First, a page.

But then something occurred to me about the purchase of firearms that indicated that the “Domestic Violence” question on a firearms application discriminates against the male in our society. Simply put, the question discriminates against the male in our society because males, to a much larger extent, purchase firearms in substantially greater numbers than females purchase firearms and so the question has a directly discriminatory effect on the behavior of males while not so of females. Therefore, the question on the application is discriminatory by numerical definition.

There is not much else to it really. The question and the law from which it originates substantially discriminates against the male in our society. Therefore, the question should be removed from the application. Any law that discriminates against a category of society disproportionately, in this case against an entire sex, is by definition discriminatory.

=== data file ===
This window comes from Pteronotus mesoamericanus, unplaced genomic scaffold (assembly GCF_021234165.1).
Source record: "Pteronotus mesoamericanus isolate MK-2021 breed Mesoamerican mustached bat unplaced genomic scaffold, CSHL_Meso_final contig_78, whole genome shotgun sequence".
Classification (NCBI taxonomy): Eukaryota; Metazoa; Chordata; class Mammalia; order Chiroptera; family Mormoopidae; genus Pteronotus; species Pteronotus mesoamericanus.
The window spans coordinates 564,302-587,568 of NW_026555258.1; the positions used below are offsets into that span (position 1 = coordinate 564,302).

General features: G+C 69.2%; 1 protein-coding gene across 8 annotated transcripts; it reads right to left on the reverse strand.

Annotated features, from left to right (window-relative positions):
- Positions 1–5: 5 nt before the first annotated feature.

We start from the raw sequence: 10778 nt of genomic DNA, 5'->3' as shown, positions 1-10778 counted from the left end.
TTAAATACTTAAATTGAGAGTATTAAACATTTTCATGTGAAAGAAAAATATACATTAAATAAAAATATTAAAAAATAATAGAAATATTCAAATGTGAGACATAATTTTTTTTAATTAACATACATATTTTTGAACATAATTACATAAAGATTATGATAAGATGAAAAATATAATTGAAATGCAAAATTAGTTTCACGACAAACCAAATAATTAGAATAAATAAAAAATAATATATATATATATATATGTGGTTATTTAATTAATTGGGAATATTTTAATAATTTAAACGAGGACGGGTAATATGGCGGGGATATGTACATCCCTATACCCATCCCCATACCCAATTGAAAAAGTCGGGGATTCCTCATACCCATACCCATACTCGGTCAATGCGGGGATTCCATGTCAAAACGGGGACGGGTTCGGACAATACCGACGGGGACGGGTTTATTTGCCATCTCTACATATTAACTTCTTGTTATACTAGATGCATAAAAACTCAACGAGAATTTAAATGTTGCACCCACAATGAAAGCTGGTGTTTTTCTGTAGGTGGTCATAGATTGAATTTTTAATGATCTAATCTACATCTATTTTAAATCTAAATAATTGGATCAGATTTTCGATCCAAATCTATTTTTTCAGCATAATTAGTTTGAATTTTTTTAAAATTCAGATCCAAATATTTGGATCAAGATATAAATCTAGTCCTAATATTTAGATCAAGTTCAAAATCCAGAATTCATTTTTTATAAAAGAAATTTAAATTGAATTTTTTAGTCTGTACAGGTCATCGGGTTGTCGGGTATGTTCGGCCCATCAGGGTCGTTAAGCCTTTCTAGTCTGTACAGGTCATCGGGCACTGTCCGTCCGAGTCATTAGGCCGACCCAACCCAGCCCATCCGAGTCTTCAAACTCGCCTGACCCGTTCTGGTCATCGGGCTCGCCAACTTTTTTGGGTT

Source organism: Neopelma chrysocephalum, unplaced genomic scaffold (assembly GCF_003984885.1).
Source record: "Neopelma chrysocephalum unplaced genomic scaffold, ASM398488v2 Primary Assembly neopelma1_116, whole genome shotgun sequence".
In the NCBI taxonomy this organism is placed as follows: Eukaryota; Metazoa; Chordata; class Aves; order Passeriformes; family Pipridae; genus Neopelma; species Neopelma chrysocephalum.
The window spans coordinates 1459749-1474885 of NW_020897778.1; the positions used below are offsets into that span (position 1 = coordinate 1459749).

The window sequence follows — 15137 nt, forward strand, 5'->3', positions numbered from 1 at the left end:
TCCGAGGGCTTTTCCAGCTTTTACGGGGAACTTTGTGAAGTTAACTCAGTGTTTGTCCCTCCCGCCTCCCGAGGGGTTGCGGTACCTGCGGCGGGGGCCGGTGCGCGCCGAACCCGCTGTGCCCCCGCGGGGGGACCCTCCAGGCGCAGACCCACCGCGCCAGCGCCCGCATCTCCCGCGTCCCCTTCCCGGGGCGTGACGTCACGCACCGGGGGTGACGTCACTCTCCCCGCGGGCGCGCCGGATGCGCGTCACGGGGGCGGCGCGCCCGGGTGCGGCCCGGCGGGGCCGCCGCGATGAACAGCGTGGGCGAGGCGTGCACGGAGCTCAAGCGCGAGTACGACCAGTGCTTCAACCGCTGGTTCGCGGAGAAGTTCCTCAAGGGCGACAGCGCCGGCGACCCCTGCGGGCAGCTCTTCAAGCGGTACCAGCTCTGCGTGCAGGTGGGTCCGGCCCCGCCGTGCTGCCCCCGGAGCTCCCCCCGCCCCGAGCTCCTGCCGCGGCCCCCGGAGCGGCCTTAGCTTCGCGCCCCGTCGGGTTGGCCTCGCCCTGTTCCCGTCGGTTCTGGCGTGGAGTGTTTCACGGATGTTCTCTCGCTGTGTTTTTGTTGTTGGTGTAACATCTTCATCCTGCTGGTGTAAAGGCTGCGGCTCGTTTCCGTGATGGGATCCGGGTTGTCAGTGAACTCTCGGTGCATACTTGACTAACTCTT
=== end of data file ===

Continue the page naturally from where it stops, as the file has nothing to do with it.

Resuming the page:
I would add that the domestic violence question bypasses any constitutional muster since again often the domestic violence laws involve misdemeanor crimes, not felonies.

So, to answer my question in the title of this observation, “Yes, I believe domestic violence laws discriminate against men.”

I would also add that though the question on firearms applications regarding domestic violence was meant to curb or reduce domestic violence in America, it has done little as there has been a substantial increase in domestic violence incidents (ask any police officer) for the last thirty years and it doesn’t seem to be slowing any (also an indication that the control of the household is constantly being relinquished to the state, perhaps primarily through the implementation of domestic violence laws). So that question and the related law has had little or no effect. Not only is the “domestic violence” question on firearms applications discriminatory, it does not work.

That’s just my take on it. If you disagree, let me know by commenting. I’d like to hear what you have to say.

Copyright © William Thien 2013